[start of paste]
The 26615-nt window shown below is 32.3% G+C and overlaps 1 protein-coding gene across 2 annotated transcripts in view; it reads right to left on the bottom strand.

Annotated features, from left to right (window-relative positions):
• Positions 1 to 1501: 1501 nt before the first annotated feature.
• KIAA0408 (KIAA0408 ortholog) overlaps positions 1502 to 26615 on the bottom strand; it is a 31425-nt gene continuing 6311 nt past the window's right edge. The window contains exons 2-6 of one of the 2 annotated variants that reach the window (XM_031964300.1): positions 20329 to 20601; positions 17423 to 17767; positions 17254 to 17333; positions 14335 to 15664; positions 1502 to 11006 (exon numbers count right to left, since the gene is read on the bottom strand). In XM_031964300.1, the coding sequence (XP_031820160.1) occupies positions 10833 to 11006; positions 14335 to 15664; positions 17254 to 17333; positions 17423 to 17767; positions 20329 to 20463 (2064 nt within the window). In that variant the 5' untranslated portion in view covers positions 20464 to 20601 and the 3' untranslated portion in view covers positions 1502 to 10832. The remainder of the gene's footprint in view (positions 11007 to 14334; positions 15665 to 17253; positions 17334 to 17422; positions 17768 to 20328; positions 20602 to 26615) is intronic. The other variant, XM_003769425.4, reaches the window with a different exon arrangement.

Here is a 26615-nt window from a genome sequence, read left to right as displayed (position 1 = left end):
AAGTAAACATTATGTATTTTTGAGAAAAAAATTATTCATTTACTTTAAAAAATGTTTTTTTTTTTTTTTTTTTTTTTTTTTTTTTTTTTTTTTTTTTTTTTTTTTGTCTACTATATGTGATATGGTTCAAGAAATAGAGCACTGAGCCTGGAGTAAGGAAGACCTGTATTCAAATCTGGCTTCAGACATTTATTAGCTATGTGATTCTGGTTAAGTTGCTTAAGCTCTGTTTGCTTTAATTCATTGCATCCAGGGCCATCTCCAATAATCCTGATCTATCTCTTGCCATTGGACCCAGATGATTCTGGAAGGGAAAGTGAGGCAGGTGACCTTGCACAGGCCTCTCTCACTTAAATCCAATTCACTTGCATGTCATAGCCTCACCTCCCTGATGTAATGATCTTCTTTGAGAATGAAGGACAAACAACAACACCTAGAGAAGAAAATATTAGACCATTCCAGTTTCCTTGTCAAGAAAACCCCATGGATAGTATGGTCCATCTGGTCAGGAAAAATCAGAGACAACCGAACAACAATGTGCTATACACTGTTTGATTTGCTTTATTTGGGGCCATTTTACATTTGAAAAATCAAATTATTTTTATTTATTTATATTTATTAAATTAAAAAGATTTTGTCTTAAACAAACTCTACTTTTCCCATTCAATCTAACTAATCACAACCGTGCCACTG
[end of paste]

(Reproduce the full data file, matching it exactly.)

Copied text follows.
The 26615-nt window shown below is 32.3% G+C and overlaps 1 protein-coding gene across 2 annotated transcripts in view; it reads right to left on the bottom strand.

Annotated features, from left to right (window-relative positions):
• Positions 1 to 1501: 1501 nt before the first annotated feature.
• KIAA0408 (KIAA0408 ortholog) overlaps positions 1502 to 26615 on the bottom strand; it is a 31425-nt gene continuing 6311 nt past the window's right edge. The window contains exons 2-6 of one of the 2 annotated variants that reach the window (XM_031964300.1): positions 20329 to 20601; positions 17423 to 17767; positions 17254 to 17333; positions 14335 to 15664; positions 1502 to 11006 (exon numbers count right to left, since the gene is read on the bottom strand). In XM_031964300.1, the coding sequence (XP_031820160.1) occupies positions 10833 to 11006; positions 14335 to 15664; positions 17254 to 17333; positions 17423 to 17767; positions 20329 to 20463 (2064 nt within the window). In that variant the 5' untranslated portion in view covers positions 20464 to 20601 and the 3' untranslated portion in view covers positions 1502 to 10832. The remainder of the gene's footprint in view (positions 11007 to 14334; positions 15665 to 17253; positions 17334 to 17422; positions 17768 to 20328; positions 20602 to 26615) is intronic. The other variant, XM_003769425.4, reaches the window with a different exon arrangement.

Here is a 26615-nt window from a genome sequence, read left to right as displayed (position 1 = left end):
AAGTAAACATTATGTATTTTTGAGAAAAAAATTATTCATTTACTTTAAAAAATGTTTTTTTTTTTTTTTTTTTTTTTTTTTTTTTTTTTTTTTTTTTTTTTTTTTGTCTACTATATGTGATATGGTTCAAGAAATAGAGCACTGAGCCTGGAGTAAGGAAGACCTGTATTCAAATCTGGCTTCAGACATTTATTAGCTATGTGATTCTGGTTAAGTTGCTTAAGCTCTGTTTGCTTTAATTCATTGCATCCAGGGCCATCTCCAATAATCCTGATCTATCTCTTGCCATTGGACCCAGATGATTCTGGAAGGGAAAGTGAGGCAGGTGACCTTGCACAGGCCTCTCTCACTTAAATCCAATTCACTTGCATGTCATAGCCTCACCTCCCTGATGTAATGATCTTCTTTGAGAATGAAGGACAAACAACAACACCTAGAGAAGAAAATATTAGACCATTCCAGTTTCCTTGTCAAGAAAACCCCATGGATAGTATGGTCCATCTGGTCAGGAAAAATCAGAGACAACCGAACAACAATGTGCTATACACTGTTTGATTTGCTTTATTTGGGGCCATTTTACATTTGAAAAATCAAATTATTTTTATTTATTTATATTTATTAAATTAAAAAGATTTTGTCTTAAACAAACTCTACTTTTCCCATTCAATCTAACTAATCACAACCGTGCCACTG